When Deacon Larry Oney, founder and president of Hope and Purpose Ministries, responded to a call to evangelize in East Africa seven years ago, the New Orleans permanent deacon realized God wanted him to be the Good News before preaching it, by first ministering to the people’s basic needs.
One fruit of this call has been the St. John Paul Primary School, a coed Catholic grammar school Deacon Oney’s organization has helped build in a very poor Ugandan village where children now learn the faith and prepare for a better future — an initiative the he hopes that his Louisiana-based missionary outreach can replicate in other African locations.
“God is reshaping our ministry and saying … that’s great that you want to preach the Gospel,” Deacon Oney told the Register, “but you have to be the Gospel before you can preach the Gospel. We’re just doing what’s before us.”
St. John Paul’s, also called the Fort Portal school, was dedicated last July and is the result of a partnership between Hope and Purpose Ministries and a Ugandan priest named Father Sylvanus Mushabe. Some of its 740 students in grades 1-7 face hunger, HIV and threat of kidnapping, but all are finding new hope as they learn not only academics and the Catholic faith, but entrepreneurial skills and sustainable gardening.
As the first Hope and Purpose Ministries school grows, Deacon Oney plans more improvements to address children’s needs. He hopes U.S. Catholics will support the initiative financially and come to the African continent to serve and experience the culture.
Deacon Oney arrived in Uganda’s capital, Kampala, about six years ago, at the encouragement of Ugandans he’d met in New Orleans. He planned to preach the Gospel and founded Hope and Purpose Ministries as a way to do so — in both word and deed. The ministry seeks to participate in the New Evangelization through preaching, teaching, leading retreats, conducting parish missions, and fostering the baptism of the Holy Spirit. It has led missions in Canada, Europe, Brazil and the Caribbean.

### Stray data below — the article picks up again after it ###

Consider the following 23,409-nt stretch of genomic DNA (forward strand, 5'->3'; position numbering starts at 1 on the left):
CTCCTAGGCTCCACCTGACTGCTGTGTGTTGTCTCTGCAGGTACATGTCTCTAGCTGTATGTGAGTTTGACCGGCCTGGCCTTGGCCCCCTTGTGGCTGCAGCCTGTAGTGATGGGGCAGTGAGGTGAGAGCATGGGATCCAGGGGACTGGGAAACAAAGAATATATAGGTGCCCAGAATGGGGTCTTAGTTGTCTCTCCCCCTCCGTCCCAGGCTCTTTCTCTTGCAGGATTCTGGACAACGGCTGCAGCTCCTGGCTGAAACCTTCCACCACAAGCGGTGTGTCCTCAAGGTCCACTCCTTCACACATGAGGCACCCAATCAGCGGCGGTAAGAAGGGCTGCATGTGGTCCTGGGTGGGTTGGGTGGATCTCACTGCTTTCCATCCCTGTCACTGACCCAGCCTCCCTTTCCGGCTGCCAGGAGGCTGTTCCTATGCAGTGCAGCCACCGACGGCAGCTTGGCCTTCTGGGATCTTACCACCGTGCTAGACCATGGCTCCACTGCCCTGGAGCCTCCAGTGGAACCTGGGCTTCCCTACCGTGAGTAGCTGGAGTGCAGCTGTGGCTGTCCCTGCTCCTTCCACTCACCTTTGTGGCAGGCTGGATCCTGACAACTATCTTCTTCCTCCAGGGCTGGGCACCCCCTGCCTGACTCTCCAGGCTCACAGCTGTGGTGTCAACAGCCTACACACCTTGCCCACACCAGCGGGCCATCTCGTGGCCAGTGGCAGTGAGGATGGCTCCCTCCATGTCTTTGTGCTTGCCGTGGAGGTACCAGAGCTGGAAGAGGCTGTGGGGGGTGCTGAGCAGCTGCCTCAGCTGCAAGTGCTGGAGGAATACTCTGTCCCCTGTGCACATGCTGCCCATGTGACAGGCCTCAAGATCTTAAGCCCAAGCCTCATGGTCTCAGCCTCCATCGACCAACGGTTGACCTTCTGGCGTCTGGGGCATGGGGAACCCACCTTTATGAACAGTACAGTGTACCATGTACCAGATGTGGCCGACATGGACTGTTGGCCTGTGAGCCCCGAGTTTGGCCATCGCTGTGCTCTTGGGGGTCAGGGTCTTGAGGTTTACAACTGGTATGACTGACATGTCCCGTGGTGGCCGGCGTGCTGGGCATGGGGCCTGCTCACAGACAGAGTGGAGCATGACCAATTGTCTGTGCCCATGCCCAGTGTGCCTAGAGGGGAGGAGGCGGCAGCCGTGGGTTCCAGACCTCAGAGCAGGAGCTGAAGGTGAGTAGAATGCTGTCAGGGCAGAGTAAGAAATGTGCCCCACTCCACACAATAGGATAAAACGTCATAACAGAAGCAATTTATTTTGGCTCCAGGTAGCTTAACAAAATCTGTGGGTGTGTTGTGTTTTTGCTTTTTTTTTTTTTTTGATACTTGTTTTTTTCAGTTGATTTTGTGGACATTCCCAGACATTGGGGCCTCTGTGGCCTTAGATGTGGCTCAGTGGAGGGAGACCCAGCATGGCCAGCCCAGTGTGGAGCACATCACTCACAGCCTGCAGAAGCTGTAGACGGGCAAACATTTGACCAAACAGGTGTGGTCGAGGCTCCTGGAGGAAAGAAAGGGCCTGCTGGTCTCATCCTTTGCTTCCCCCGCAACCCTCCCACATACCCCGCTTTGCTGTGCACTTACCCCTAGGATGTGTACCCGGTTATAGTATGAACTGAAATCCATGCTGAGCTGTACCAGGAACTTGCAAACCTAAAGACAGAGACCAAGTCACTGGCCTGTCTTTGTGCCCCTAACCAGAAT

Upon his arrival in Africa in 2013, Deacon Oney found the Ugandan people gracious, but he was saddened when he saw widespread hunger, a lack of hope, the need for education and skills, a refugee crisis and many suffering from HIV/AIDS.
“We want to expand the Kingdom of God; we want to heal the brokenhearted, to give people a sense of hope and purpose for their lives,” he said. “All you have to do is step foot on the continent of Africa, and you can see the lack of hope, the lack of purpose there, so it was natural, the need is everywhere. … Sometimes it’s very difficult for people to hear the Gospel if there is the roar of hunger pains from their belly.”
And hunger is not the only concern.
The Ugandan population is young, with the median age just under 16. Unemployment is nearly 50%. East Africa, where Uganda is located, is Africa’s poorest region, Deacon Oney said, adding that approximately 50% of Ugandans are Catholic, though evangelical Protestants are making inroads.
During trips he takes to Uganda every four to six months, Deacon Oney also has made significant inroads, including leading a retreat for the Ugandan parliament, organizing a group of intercessors who pray for Deacon Oney’s ministry, and last year holding a retreat for priests from different countries in the region.
Father Mushabe, whom he met during his travels, told him about the difficulties experienced by the children of the village of Kidubuli, located outside the town of Fort Portal, about 185 miles west of Kampala. Father Mushabe, now the school’s proprietor, served the Catholic population in the area for five years.
“This is part of my life from the beginning,” Father Mushabe said of the children’s situation. “I personally went through a hard time to get my education and my studies to go to school.”
Good News, Hard Journey
Although Deacon Oney had been in Uganda already for four years, only in 2017 did he make the six-hour trip from Kampala to Fort Portal and Kidubuli, an especially arduous journey because of bad roads. That first trip has taught him, too, that each time he travels there, he must carry in his own food and water.
Deacon Oney agreed to help Father Mushabe raise funds for the school, as one of Hope and Purpose’s international outreach initiatives, because of its potential to serve the future of the Church and raise up young people who are fully Catholic.
“It makes so much sense,” Deacon Oney said. “How we can give hope with a sense of purpose without education?”